That same logic has driven Japan to implement an 8% “consumption tax on electronic services by offshore providers” effective October 1, 2015. The new rule is very similar to the one we saw rolled out across the European Union earlier this year, with separate ways of collecting tax based on whether the services are business-to-businesses or business-to-consumer oriented. For consumer-facing businesses, offshore service providers will need to collect the tax from Japan-based consumers.  For business-to-business services, the Japanese purchaser of services would be required to pay the tax to Japan’s National Tax Agency. So far, just six non-resident companies have registered with the National Tax Agency to collect the consumption tax, despite the looming deadline.

South Korea has also gotten in on the digital tax trend, applying a 10% VAT to all digital content purchased by Korean residents as of July of this year.

According to Anil Kuruvilla, senior manager for tax research at Thomson Reuters, these are just the latest in a long line of country-specific taxes designed to capture revenue from transactions that occur in the cloud:

“Every country is dealing with the challenges of taxation around the digital economy and they are all coming up with slightly different approaches to taxation that will scale with the development of new technologies. The challenge for the businesses who provide these services is that there is very little consistency from one country to the next as to how, exactly, those taxes function. So, you have a scenario where digital companies that had very little global tax variation now need to manage tax across hundreds of different jurisdictions.”

Aside from each country’s desire to capture as much tax revenue as possible from all commerce that occurs in their borders, the approach is also being driven by the Organization for Economic Co-Operation and Development’s (OECD) Base Erosion and Profit Shifting (BEPS) initiative, which lists “addressing the challenges of the digital economy” as its first action item. Clearly, tax authorities around the world believe that BEPS will drive considerable changes in the way digital transactions are taxed and many of them are taking steps now to get out in front of the initiative.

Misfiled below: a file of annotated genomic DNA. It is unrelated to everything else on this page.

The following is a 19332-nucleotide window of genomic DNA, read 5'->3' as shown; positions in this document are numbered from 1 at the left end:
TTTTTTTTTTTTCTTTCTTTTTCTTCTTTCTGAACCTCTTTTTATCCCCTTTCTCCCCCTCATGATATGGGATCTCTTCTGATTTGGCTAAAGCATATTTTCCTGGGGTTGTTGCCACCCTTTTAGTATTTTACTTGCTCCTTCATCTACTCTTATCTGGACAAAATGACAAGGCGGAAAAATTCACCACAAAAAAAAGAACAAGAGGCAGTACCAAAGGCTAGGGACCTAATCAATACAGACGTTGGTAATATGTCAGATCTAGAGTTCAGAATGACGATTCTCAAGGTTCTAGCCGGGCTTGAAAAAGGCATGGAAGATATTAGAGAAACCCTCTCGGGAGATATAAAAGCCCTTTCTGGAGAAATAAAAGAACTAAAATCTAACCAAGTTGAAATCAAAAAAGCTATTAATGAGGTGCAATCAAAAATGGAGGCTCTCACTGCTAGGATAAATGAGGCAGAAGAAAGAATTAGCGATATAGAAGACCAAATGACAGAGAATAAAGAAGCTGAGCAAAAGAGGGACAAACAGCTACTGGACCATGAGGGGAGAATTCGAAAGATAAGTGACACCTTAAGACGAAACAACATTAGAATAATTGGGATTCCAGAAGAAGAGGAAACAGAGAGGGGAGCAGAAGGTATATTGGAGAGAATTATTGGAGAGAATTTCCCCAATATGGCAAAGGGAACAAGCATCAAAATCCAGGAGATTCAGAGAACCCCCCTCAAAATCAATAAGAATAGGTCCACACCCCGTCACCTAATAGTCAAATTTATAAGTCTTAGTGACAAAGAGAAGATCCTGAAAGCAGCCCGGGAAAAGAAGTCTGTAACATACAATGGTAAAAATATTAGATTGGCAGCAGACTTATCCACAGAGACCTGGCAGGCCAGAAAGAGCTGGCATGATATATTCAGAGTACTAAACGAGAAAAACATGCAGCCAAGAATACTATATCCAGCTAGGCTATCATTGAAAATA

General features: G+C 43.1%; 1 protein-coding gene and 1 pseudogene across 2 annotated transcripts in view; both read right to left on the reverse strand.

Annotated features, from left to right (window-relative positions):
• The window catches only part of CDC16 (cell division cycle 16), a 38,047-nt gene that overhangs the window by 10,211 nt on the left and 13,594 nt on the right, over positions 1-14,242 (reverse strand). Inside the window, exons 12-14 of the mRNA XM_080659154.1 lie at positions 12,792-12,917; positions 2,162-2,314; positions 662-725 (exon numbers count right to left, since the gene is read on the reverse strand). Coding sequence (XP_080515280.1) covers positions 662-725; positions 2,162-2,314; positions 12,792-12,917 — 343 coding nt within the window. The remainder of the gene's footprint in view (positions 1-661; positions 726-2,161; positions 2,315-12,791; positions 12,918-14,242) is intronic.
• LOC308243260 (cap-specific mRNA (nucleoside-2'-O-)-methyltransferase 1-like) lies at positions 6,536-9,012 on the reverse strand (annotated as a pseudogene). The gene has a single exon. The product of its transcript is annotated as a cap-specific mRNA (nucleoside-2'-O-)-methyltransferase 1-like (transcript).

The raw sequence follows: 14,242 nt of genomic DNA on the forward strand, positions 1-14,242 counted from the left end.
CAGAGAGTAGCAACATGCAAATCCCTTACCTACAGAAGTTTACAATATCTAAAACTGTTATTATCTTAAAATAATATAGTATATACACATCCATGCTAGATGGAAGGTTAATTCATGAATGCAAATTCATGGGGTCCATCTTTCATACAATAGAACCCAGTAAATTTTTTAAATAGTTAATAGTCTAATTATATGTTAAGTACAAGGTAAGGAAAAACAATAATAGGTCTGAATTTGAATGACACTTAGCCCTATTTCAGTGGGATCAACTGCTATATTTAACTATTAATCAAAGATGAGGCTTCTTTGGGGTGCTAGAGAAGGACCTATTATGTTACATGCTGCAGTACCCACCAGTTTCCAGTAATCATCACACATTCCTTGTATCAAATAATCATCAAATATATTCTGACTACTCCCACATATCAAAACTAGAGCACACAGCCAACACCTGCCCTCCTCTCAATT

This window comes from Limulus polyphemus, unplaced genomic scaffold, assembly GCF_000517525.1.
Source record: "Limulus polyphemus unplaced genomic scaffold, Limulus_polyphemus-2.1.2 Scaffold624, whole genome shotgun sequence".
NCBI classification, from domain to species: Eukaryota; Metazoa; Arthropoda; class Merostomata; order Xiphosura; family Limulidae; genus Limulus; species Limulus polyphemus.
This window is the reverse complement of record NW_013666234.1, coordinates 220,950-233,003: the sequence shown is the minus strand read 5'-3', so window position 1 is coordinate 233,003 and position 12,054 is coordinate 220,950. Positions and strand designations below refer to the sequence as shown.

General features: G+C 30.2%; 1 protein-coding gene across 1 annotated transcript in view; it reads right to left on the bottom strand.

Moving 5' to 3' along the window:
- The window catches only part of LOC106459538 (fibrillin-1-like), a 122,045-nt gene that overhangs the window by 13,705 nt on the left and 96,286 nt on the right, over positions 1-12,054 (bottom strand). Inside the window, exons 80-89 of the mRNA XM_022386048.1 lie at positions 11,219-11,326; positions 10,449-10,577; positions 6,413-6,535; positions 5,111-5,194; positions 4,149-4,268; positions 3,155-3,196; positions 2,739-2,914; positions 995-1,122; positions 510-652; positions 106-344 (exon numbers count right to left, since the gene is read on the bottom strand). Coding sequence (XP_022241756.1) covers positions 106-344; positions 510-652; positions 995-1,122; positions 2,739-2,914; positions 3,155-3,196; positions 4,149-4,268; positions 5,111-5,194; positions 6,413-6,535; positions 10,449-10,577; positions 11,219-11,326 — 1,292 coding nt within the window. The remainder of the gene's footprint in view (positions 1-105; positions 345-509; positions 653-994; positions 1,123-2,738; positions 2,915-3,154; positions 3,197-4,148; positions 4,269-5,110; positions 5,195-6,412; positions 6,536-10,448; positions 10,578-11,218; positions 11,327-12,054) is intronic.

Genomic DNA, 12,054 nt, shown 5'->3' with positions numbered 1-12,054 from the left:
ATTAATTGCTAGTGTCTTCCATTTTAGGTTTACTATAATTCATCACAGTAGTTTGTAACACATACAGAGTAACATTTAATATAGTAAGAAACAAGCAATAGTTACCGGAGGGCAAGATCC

For the tech companies operating in this environment, the only constant will be change.  Virtually every major country around the globe is in play right now with some type of digital tax plan in the works. The key will be keeping track of all of those changes and accurately capturing the right tax from the right customer, wherever they may live.

About Joe Harpaz:
Joe is the head of the Corporate Market for the Tax & Accounting business at Thomson Reuters. "We build the corporate tax software used by many of the world's largest multinationals, as well as the Big 4 accounting firms. I work closely with global business leaders to set up their tax technology, so I have visibility into how they handle financial reporting and the challenges they face. I also serve on the board of a growing medical technology startup. In this blog, I analyze the connections between economics and business opportunities, highlighting examples of where tax helps or hinders growth."